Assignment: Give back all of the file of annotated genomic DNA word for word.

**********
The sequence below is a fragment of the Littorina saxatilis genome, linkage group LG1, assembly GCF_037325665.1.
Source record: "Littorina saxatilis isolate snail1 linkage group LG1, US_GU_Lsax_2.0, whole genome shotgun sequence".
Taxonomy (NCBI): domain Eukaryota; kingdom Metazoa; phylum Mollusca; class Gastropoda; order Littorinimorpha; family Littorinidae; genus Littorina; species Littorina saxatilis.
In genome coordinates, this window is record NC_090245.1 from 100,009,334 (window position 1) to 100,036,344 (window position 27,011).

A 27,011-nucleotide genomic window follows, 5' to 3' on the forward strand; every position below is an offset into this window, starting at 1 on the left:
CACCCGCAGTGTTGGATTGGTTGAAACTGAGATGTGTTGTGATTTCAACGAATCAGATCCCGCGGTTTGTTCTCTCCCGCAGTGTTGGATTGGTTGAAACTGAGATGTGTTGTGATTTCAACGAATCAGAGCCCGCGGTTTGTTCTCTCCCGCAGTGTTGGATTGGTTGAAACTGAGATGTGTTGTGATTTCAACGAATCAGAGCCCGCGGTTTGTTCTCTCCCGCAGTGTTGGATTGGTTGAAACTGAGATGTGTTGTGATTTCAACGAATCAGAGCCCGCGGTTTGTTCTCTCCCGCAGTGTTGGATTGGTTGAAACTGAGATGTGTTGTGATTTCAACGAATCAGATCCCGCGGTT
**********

The sequence below is a fragment of the Littorina saxatilis genome, linkage group LG1, assembly GCF_037325665.1.
Source record: "Littorina saxatilis isolate snail1 linkage group LG1, US_GU_Lsax_2.0, whole genome shotgun sequence".
Taxonomy (NCBI): domain Eukaryota; kingdom Metazoa; phylum Mollusca; class Gastropoda; order Littorinimorpha; family Littorinidae; genus Littorina; species Littorina saxatilis.
In genome coordinates, this window is record NC_090245.1 from 100,009,334 (window position 1) to 100,036,344 (window position 27,011).

A 27,011-nucleotide genomic window follows, 5' to 3' on the forward strand; every position below is an offset into this window, starting at 1 on the left:
CACCCGCAGTGTTGGATTGGTTGAAACTGAGATGTGTTGTGATTTCAACGAATCAGATCCCGCGGTTTGTTCTCTCCCGCAGTGTTGGATTGGTTGAAACTGAGATGTGTTGTGATTTCAACGAATCAGAGCCCGCGGTTTGTTCTCTCCCGCAGTGTTGGATTGGTTGAAACTGAGATGTGTTGTGATTTCAACGAATCAGAGCCCGCGGTTTGTTCTCTCCCGCAGTGTTGGATTGGTTGAAACTGAGATGTGTTGTGATTTCAACGAATCAGAGCCCGCGGTTTGTTCTCTCCCGCAGTGTTGGATTGGTTGAAACTGAGATGTGTTGTGATTTCAACGAATCAGATCCCGCGGTT